26 Mar 2018
NIST-developed detector improves sensitivity and cost model for finding methane, other problem gases.
Now, the researchers at National Institute of Standards and Technology), the University of Colorado Boulder and the National Oceanic and Atmospheric Administration have demonstrated a new and better solution: the “mobile dual-comb laser spectrometer”. The work is described in the journal Optica.
This gas detector features a NIST adaptation of a Nobel Prize-winning technology, which can continuously and cost-effectively monitor leaks of methane (CH4) and other trace gases precisely and over large areas.
Ian Coddington, a NIST physicist and co-author of the Optica paper, potential users of current methane detection and quantification systems – which rely heavily on inspectors using infrared cameras to look laboriously for gas plumes one by one across large sites – often find the costs prohibitive for meeting three needs: coverage of large areas, frequent monitoring and sensitivity.
“The last of these, the problem of sensitivity, really becomes evident when you realize that leaks may have rates as small as 0.2 cubic meters per hour, which is equivalent to just one quarter of the respiration rate of an average human being,” he said.
To address these problems, NIST and its partners have developed a novel observing system that combines the world’s first portable dual-frequency comb laser spectrometer and an array of corner cube retroreflectors. The spectrometer is based on the frequency comb technology for which NIST’s John Hall shared the 2005 Nobel Physics Prize.
The retroreflectors — special mirrors that send light striking them straight back to their source — exhibit an optical phenomenon exploited by NIST’s James Faller in the early 1960s for his design of the laser reflecting arrays, deployed during two Apollo landings to measure the Earth-moon distance.
An optical frequency comb is a precise tool for measuring different frequencies of light. The new trace gas monitoring system uses a NIST-developed evolution of the frequency comb technology, a dual-comb laser spectrometer where a second comb is added.
“When paired, the combs can act like hundreds of thousands of laser spectrometers working in unison, and yield a device that is 10 to 100 times better than a traditional spectrometer and very sensitive to leaks, even at a great distance,” Coddington added.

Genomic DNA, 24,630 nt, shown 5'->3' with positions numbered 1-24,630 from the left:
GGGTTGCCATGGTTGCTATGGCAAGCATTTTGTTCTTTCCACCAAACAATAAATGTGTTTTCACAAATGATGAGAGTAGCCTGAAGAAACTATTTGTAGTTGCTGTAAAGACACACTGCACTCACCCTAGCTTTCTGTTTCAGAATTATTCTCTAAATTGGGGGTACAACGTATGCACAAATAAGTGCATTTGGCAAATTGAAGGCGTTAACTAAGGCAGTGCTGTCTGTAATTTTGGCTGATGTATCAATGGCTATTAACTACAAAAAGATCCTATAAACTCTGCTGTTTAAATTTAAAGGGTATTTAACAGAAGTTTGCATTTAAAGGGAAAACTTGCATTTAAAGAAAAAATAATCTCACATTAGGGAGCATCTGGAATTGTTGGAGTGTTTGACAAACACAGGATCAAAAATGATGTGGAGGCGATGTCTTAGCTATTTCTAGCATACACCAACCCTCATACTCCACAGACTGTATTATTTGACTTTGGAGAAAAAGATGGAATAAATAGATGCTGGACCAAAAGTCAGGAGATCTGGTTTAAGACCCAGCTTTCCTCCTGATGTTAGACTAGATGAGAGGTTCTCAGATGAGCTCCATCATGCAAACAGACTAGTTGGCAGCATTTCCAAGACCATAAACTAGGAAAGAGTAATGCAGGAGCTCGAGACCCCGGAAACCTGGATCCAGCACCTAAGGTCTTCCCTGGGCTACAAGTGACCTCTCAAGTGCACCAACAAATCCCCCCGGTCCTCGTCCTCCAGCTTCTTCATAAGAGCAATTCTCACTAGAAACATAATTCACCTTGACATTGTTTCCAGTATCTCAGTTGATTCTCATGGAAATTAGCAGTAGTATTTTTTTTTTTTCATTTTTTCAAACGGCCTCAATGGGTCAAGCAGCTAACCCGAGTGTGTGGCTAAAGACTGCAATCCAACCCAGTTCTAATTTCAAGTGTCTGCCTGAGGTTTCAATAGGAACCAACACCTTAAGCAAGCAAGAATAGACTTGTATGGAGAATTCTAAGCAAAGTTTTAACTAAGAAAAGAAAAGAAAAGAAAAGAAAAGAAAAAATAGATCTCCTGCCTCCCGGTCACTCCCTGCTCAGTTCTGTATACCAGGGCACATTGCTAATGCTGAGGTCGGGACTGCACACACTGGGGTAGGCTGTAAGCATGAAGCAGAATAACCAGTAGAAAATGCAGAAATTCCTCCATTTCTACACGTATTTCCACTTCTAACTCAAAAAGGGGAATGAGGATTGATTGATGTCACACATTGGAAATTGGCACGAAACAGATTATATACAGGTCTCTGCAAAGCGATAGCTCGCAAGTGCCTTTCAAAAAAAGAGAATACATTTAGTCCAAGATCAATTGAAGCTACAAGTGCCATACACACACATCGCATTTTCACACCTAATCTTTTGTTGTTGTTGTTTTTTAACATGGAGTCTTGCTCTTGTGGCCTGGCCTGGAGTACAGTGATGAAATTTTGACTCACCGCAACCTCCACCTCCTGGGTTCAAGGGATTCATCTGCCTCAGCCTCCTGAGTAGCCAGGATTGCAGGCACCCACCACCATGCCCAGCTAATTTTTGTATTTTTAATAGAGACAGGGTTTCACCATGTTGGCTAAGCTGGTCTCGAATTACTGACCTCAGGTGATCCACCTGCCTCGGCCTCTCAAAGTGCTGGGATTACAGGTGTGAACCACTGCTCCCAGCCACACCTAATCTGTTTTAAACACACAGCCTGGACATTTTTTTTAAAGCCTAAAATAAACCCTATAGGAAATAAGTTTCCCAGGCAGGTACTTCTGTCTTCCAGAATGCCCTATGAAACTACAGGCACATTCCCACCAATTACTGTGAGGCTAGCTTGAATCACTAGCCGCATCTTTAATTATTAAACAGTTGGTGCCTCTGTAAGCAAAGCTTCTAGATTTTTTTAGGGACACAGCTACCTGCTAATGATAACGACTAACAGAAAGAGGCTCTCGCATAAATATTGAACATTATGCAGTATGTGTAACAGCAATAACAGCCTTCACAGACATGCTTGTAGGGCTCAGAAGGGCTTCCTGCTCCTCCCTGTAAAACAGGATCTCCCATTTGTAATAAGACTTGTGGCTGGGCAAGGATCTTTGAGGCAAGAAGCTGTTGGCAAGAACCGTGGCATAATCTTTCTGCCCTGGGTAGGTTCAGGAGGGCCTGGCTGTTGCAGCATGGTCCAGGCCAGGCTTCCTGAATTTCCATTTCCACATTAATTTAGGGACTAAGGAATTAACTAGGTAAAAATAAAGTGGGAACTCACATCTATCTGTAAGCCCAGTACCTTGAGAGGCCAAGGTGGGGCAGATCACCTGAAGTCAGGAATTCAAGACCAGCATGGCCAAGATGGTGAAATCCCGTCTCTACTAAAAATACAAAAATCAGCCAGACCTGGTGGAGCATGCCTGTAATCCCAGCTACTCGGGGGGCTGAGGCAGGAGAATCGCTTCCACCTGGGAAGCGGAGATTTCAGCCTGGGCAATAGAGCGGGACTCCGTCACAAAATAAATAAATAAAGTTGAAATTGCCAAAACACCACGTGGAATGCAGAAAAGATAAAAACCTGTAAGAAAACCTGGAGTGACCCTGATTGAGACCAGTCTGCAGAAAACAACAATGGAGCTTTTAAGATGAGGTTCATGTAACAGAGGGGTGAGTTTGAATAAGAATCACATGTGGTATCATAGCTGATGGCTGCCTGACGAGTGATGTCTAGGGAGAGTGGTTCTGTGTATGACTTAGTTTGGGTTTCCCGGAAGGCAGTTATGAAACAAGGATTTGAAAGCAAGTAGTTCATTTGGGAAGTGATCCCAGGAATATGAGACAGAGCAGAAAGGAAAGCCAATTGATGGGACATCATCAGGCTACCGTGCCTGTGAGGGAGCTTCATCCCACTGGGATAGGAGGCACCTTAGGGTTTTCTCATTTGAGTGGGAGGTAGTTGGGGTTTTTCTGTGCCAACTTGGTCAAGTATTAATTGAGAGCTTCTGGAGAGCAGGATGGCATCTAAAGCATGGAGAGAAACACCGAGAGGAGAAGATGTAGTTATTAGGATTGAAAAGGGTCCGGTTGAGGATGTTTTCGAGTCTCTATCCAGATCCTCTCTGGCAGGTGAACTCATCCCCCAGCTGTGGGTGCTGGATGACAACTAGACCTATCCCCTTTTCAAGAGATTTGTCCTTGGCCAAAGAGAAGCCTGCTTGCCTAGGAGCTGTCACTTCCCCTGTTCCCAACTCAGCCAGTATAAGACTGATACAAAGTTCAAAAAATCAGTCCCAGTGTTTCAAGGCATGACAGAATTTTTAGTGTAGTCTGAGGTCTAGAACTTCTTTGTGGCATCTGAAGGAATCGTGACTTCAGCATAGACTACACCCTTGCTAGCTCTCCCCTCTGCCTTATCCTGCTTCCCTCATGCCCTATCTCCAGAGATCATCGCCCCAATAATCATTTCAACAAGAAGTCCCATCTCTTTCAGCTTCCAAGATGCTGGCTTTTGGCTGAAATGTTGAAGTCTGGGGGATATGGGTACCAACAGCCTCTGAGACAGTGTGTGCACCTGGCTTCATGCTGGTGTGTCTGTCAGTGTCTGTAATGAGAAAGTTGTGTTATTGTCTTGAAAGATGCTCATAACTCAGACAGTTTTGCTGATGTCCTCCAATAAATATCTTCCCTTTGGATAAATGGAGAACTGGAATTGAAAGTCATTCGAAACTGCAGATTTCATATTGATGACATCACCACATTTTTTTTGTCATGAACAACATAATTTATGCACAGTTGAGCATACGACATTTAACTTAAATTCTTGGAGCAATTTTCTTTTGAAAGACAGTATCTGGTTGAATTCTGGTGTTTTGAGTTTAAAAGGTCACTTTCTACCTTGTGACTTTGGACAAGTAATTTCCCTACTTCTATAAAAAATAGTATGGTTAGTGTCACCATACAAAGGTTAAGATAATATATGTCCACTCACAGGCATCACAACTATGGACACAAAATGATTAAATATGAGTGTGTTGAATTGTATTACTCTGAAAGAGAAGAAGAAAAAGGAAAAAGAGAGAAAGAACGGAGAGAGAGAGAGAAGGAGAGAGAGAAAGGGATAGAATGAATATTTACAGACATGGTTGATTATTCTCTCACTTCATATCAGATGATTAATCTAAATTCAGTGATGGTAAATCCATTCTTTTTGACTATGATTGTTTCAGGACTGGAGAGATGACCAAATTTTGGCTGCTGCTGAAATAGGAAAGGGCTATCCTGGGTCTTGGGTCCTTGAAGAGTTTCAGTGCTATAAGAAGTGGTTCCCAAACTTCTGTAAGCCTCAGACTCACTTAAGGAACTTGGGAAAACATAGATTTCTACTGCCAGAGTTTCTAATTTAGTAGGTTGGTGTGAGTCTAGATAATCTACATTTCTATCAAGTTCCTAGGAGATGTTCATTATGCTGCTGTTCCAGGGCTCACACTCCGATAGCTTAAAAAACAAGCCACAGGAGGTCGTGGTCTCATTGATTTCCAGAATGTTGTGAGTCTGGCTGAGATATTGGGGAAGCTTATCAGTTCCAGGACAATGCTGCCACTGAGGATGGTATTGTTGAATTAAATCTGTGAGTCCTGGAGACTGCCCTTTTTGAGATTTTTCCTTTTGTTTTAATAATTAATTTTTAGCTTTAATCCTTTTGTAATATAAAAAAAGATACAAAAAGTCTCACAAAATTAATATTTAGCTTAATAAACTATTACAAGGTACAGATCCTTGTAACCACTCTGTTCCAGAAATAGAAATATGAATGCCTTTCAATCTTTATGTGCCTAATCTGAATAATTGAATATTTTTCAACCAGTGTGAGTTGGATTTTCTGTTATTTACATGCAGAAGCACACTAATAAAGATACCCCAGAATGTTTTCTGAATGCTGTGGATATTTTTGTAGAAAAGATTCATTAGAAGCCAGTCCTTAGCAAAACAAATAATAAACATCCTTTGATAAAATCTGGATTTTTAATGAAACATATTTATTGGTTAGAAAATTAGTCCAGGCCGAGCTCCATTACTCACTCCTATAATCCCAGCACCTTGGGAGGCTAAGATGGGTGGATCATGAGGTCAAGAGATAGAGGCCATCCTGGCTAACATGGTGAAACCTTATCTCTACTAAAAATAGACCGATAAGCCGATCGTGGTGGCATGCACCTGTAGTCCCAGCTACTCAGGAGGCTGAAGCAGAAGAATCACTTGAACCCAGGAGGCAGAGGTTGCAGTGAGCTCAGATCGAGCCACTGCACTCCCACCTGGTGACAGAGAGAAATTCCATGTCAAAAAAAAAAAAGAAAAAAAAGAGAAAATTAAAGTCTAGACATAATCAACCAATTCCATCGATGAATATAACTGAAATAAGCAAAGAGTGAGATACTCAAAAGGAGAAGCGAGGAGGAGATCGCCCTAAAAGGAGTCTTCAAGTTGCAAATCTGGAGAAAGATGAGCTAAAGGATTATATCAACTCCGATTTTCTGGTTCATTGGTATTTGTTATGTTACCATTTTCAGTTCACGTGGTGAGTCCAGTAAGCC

“It is comparable to standing at the Lincoln Memorial in Washington, D.C., and detecting one person exhaling among hundreds near the Washington Monument at the other end of the National Mall.”
In the demonstration described in the Optica paper, the researchers ringed a Colorado well field containing multiple methane leak sources with retroreflectors equally spaced along a 1-kilometer-diameter circle. In the center of the ring, they stationed a trailer with the portable dual-comb device inside.
According to Kuldeep Prasad, a NIST mechanical engineer who helped design the computer model, combining local meteorological data with the measurements taken from all of the arcs within the ring of retroreflectors provides a complete accounting of the methane escaping from an entire field of wells.
“The monitoring can be done continuously over time so that every leak in a field is accurately detected and quantified,” he said. “Furthermore, if you set up mobile spectrometers at adjoining fields, you can dramatically expand the total coverage area to several square kilometers.”
“Besides refining the monitoring capabilities of the mobile dual-comb laser spectrometer, our team will next be attempting to bring the operating cost down to a per-well-per-year price tag of around $300,” Prasad said.
“Achieving that goal would make the system affordable for most users.”
Coddington said that the portable dual-comb laser spectrometer system for detecting and quantifying methane leaks already has attracted several industrial partners who are now working with the NIST, CU Boulder and NOAA collaborators on tests to evaluate the system’s performance at operational oil and gas facilities.
Although its lifetime in the atmosphere is much shorter than the more prevalent greenhouse gas, carbon dioxide (CO2), methane is significantly more of a problem than CO2 because by mass it traps more of the sun’s heat — about 25 times more over a 100-year period, according to the Environmental Protection Agency.
Taking that difference into account, the EPA estimates that the methane leaked or intentionally vented from human activities (such as natural gas exploration, storage, coal mining; chemical manufacturing and processing; waste management; and livestock farming accounts for about 10 percent of the warming potential of all greenhouse gas emissions in the United States.
Along with the environmental benefits, more reliable methane monitoring also could reduce the number of costly, disruptive community evacuations by catching leaks from residential or commercial lines before they become threats, and more importantly, save lives and property by helping prevent gas explosions.
The detector developers comment that there is a financial incentive for keeping methane leaks in check: “According to the National Resources Defense Council, capturing currently wasted methane for sale could bring in more than $2 billion of additional revenue each year.”
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